Cape Town mayor heads into the cold to sign deal with Russian 'sister'
Cape Town mayor Dan Plato is heading to St Petersburg in November, expecting to return from Russia with love.
Plato’s three-day trip to the frozen north — St Petersburg’s lowest recorded November temperature is -22°C, and the average for the month is 2°C — will include the signing of a sister-city agreement with Cape Town.
He hopes the R165,000 trip will boost culture, investment, tourism and the film industry in both cities.
Cape Town and Russia’s second city have been “sisters” since 2001 but “relations have become dormant in the past few years”, said a report to the mayoral committee.
Plato’s trip, with Albert Ntsodo, chair of the city council economic opportunities committee, is intended to revitalise it.
The politicians will be accompanied by officials from Cape Town Tourism and Wesgro, the provincial trade and tourism promotion agency.
Marina Reyskens, of the city manager’s office, told mayoral committee members one of the main areas of discussion between Plato and his counterpart, St Petersburg governor Alexander Beglov, would be cultural exchanges.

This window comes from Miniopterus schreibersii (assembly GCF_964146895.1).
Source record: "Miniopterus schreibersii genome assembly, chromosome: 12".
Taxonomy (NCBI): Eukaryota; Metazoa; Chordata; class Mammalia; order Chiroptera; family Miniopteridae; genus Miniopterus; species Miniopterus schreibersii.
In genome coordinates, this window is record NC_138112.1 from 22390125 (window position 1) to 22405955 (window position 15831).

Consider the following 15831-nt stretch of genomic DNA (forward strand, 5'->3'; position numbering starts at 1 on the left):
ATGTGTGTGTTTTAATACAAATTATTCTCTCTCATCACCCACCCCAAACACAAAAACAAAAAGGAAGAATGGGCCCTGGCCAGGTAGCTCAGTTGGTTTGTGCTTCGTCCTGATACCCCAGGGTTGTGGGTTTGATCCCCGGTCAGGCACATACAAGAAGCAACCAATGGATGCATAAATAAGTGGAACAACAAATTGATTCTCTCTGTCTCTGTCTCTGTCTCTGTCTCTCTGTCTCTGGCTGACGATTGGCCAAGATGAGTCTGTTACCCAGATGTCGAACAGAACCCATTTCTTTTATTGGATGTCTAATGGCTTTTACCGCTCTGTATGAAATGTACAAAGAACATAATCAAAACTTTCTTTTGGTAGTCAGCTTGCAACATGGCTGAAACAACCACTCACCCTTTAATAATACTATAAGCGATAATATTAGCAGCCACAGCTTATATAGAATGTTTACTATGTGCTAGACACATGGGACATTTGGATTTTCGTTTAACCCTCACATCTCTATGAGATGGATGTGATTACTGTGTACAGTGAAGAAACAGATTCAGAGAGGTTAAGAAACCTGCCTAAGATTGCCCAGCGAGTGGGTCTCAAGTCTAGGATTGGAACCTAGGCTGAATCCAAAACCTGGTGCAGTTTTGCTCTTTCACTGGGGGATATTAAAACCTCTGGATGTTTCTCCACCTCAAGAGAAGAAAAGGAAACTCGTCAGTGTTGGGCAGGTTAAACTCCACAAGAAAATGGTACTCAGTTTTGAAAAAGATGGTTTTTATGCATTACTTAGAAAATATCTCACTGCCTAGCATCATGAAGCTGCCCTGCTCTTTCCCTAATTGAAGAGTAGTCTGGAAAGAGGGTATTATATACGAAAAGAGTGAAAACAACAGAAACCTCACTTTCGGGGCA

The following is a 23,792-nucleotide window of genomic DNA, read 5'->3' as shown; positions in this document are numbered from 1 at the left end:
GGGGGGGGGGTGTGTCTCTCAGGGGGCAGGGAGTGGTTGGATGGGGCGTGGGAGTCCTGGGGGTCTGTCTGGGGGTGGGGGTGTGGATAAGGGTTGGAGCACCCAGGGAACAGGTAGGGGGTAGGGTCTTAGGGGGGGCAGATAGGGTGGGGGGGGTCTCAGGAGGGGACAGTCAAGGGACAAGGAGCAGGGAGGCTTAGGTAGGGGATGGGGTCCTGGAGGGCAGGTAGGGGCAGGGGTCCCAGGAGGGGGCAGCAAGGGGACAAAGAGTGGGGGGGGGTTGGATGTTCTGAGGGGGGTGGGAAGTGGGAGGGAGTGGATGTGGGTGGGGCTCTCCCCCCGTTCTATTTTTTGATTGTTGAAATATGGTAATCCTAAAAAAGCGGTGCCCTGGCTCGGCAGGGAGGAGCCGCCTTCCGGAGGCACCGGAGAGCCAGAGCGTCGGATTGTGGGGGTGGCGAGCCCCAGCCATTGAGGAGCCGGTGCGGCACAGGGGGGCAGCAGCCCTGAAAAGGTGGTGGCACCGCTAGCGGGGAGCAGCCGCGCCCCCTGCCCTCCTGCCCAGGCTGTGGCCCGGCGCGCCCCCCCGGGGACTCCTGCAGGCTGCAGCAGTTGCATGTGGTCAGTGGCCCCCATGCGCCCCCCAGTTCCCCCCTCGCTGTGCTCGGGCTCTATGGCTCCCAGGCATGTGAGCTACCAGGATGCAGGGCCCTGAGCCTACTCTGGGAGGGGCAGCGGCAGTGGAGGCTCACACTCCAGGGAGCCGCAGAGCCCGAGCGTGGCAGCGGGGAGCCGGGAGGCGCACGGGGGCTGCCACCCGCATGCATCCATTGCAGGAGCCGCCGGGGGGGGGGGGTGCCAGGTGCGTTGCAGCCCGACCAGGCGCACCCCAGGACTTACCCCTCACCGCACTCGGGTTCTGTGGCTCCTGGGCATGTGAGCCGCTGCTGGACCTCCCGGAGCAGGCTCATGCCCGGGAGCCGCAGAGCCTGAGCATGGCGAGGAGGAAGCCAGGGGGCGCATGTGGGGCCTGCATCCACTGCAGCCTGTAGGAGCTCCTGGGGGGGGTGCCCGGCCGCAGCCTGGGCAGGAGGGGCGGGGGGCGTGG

“Specifically they will discuss how Cape Town could help in hosting the world-renowned St Petersburg Philharmonic Orchestra in Cape Town ... and the potential hosting of the Cape Town Philharmonic Orchestra in St Petersburg in the near future,” said Reyskens.
St Petersburg, on the Gulf of Finland, has three cargo ports, a cruise liner port and shipbuilding yards, said Reyskens, and “valuable lessons and insights” would be exchanged at talks with the St Petersburg Port Company.
The mayor would meet potential investors in sectors including oil and gas, construction, shipbuilding, technology, pharmaceuticals and textiles.
The mayoral committee heard that Plato’s business class flight will cost R65,000, while Ntsodo is flying economy for R19,000.
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